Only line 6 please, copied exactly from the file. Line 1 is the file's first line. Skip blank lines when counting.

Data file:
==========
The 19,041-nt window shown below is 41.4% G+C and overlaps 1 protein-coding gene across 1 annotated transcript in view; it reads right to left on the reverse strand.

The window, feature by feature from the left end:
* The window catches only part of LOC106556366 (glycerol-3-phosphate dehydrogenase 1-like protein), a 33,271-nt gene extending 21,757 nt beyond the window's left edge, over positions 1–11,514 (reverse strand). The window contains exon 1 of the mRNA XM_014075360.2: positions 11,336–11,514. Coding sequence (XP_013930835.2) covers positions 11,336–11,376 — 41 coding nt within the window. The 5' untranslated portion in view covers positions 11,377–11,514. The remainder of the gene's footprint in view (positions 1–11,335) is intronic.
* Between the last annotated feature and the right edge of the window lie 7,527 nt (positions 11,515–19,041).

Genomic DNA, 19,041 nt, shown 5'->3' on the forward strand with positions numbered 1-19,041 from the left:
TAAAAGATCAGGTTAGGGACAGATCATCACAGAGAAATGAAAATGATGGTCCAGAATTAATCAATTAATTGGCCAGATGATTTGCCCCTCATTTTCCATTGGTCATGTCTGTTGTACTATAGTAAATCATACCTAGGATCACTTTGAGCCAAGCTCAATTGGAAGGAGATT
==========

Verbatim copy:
TAAAAGATCAGGTTAGGGACAGATCATCACAGAGAAATGAAAATGATGGTCCAGAATTAATCAATTAATTGGCCAGATGATTTGCCCCTCATTTTCCATTGGTCATGTCTGTTGTACTATAGTAAATCATACCTAGGATCACTTTGAGCCAAGCTCAATTGGAAGGAGATT